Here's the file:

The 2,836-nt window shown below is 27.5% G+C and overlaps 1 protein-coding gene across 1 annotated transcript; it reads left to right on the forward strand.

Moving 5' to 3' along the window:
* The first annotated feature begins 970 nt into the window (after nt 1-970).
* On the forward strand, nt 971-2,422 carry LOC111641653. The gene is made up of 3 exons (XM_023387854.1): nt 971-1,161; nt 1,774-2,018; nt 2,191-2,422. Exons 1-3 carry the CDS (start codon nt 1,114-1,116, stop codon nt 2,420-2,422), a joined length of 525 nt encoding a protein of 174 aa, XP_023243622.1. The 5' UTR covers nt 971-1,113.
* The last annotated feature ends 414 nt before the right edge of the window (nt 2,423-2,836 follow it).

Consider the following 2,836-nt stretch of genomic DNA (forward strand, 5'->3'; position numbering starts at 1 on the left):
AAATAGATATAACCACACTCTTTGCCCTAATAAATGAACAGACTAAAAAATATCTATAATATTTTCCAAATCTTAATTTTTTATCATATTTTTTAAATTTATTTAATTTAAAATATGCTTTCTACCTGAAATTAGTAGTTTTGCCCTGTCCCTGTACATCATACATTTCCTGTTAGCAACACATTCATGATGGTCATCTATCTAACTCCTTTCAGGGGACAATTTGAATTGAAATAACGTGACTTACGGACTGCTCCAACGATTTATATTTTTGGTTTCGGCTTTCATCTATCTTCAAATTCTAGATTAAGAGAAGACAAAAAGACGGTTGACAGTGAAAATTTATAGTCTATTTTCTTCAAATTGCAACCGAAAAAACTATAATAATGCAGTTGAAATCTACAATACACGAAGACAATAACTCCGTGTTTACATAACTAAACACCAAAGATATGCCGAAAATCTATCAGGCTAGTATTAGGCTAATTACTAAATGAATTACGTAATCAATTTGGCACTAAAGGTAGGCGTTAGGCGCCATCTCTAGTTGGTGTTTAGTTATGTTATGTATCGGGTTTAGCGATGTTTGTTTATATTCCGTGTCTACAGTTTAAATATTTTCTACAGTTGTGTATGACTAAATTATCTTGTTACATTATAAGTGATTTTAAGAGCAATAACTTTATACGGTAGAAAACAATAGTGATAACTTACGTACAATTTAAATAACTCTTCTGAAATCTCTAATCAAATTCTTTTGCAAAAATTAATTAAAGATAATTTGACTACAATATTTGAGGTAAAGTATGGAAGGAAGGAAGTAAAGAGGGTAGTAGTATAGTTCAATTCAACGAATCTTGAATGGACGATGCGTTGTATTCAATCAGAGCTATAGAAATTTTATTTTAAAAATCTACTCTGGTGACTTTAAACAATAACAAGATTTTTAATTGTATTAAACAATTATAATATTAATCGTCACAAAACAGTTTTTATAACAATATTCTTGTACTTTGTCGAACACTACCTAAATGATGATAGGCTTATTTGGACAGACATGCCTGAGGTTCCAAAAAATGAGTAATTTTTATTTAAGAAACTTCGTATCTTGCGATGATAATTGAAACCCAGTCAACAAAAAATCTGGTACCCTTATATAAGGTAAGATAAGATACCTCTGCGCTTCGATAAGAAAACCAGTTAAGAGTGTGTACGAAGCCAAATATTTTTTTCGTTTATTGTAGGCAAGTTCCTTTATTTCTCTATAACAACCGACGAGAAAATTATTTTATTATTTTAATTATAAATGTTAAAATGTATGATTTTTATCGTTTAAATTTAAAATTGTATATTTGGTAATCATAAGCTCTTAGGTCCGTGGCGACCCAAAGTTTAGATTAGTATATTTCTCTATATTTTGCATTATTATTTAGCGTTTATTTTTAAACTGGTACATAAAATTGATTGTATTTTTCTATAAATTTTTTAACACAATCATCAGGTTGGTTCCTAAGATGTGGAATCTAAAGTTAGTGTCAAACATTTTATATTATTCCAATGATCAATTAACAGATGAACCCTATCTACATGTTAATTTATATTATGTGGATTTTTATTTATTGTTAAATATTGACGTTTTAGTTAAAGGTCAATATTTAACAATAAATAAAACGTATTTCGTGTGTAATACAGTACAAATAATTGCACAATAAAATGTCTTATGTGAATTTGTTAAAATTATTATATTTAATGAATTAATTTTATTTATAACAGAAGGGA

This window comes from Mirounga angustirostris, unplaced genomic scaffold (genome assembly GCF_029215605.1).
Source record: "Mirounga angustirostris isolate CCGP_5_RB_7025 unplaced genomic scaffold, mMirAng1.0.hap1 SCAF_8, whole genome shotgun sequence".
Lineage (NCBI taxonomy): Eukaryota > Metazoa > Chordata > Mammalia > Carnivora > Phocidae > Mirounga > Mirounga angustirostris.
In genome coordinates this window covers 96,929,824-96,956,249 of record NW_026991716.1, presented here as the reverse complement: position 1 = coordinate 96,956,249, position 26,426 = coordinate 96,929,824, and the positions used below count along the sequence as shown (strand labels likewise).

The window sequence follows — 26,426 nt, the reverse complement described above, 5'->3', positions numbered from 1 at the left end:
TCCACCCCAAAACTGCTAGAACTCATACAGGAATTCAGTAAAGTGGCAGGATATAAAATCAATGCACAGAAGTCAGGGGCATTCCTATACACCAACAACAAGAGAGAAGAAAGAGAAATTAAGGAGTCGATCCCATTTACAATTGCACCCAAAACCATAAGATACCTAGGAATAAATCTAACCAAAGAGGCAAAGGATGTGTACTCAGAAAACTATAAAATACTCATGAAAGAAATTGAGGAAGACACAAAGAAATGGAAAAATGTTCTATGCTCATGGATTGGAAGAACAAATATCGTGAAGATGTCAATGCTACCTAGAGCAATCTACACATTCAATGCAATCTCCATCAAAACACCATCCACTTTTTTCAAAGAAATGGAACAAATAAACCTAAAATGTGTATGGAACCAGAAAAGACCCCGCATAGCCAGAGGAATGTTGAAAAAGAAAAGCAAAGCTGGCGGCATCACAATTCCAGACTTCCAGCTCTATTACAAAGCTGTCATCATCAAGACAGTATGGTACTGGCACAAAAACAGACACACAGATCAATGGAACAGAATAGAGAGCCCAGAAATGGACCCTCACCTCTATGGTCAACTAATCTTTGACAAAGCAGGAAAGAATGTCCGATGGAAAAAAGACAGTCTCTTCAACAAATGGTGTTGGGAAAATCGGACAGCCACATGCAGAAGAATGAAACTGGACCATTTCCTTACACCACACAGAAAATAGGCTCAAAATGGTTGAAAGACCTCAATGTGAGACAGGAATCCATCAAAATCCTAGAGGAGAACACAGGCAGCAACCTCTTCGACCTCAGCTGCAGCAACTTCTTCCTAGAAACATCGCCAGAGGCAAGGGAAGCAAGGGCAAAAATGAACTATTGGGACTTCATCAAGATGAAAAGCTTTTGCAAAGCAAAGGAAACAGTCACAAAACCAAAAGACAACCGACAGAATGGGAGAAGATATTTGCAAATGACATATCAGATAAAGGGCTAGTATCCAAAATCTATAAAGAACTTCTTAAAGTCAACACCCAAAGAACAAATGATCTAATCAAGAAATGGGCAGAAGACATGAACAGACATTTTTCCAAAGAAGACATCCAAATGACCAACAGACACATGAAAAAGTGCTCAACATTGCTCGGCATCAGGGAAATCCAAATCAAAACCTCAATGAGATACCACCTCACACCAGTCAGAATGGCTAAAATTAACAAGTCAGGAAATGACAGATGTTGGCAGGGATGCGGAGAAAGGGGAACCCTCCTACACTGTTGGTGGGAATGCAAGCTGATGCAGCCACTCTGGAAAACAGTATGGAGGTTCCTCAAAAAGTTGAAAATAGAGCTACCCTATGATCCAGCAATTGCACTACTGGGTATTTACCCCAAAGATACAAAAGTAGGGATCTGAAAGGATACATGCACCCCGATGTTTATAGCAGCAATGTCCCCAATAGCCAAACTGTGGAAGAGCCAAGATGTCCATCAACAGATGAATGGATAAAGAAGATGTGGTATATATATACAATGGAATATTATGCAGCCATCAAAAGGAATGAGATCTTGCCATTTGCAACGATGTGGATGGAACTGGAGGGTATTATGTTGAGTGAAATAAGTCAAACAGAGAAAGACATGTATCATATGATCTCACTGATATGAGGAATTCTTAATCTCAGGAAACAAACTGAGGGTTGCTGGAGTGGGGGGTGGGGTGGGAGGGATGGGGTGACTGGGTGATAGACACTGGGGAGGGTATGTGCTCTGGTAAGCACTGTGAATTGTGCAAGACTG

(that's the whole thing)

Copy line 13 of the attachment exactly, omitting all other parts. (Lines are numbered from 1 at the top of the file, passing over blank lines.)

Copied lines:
TCCACCCCAAAACTGCTAGAACTCATACAGGAATTCAGTAAAGTGGCAGGATATAAAATCAATGCACAGAAGTCAGGGGCATTCCTATACACCAACAACAAGAGAGAAGAAAGAGAAATTAAGGAGTCGATCCCATTTACAATTGCACCCAAAACCATAAGATACCTAGGAATAAATCTAACCAAAGAGGCAAAGGATGTGTACTCAGAAAACTATAAAATACTCATGAAAGAAATTGAGGAAGACACAAAGAAATGGAAAAATGTTCTATGCTCATGGATTGGAAGAACAAATATCGTGAAGATGTCAATGCTACCTAGAGCAATCTACACATTCAATGCAATCTCCATCAAAACACCATCCACTTTTTTCAAAGAAATGGAACAAATAAACCTAAAATGTGTATGGAACCAGAAAAGACCCCGCATAGCCAGAGGAATGTTGAAAAAGAAAAGCAAAGCTGGCGGCATCACAATTCCAGACTTCCAGCTCTATTACAAAGCTGTCATCATCAAGACAGTATGGTACTGGCACAAAAACAGACACACAGATCAATGGAACAGAATAGAGAGCCCAGAAATGGACCCTCACCTCTATGGTCAACTAATCTTTGACAAAGCAGGAAAGAATGTCCGATGGAAAAAAGACAGTCTCTTCAACAAATGGTGTTGGGAAAATCGGACAGCCACATGCAGAAGAATGAAACTGGACCATTTCCTTACACCACACAGAAAATAGGCTCAAAATGGTTGAAAGACCTCAATGTGAGACAGGAATCCATCAAAATCCTAGAGGAGAACACAGGCAGCAACCTCTTCGACCTCAGCTGCAGCAACTTCTTCCTAGAAACATCGCCAGAGGCAAGGGAAGCAAGGGCAAAAATGAACTATTGGGACTTCATCAAGATGAAAAGCTTTTGCAAAGCAAAGGAAACAGTCACAAAACCAAAAGACAACCGACAGAATGGGAGAAGATATTTGCAAATGACATATCAGATAAAGGGCTAGTATCCAAAATCTATAAAGAACTTCTTAAAGTCAACACCCAAAGAACAAATGATCTAATCAAGAAATGGGCAGAAGACATGAACAGACATTTTTCCAAAGAAGACATCCAAATGACCAACAGACACATGAAAAAGTGCTCAACATTGCTCGGCATCAGGGAAATCCAAATCAAAACCTCAATGAGATACCACCTCACACCAGTCAGAATGGCTAAAATTAACAAGTCAGGAAATGACAGATGTTGGCAGGGATGCGGAGAAAGGGGAACCCTCCTACACTGTTGGTGGGAATGCAAGCTGATGCAGCCACTCTGGAAAACAGTATGGAGGTTCCTCAAAAAGTTGAAAATAGAGCTACCCTATGATCCAGCAATTGCACTACTGGGTATTTACCCCAAAGATACAAAAGTAGGGATCTGAAAGGATACATGCACCCCGATGTTTATAGCAGCAATGTCCCCAATAGCCAAACTGTGGAAGAGCCAAGATGTCCATCAACAGATGAATGGATAAAGAAGATGTGGTATATATATACAATGGAATATTATGCAGCCATCAAAAGGAATGAGATCTTGCCATTTGCAACGATGTGGATGGAACTGGAGGGTATTATGTTGAGTGAAATAAGTCAAACAGAGAAAGACATGTATCATATGATCTCACTGATATGAGGAATTCTTAATCTCAGGAAACAAACTGAGGGTTGCTGGAGTGGGGGGTGGGGTGGGAGGGATGGGGTGACTGGGTGATAGACACTGGGGAGGGTATGTGCTCTGGTAAGCACTGTGAATTGTGCAAGACTG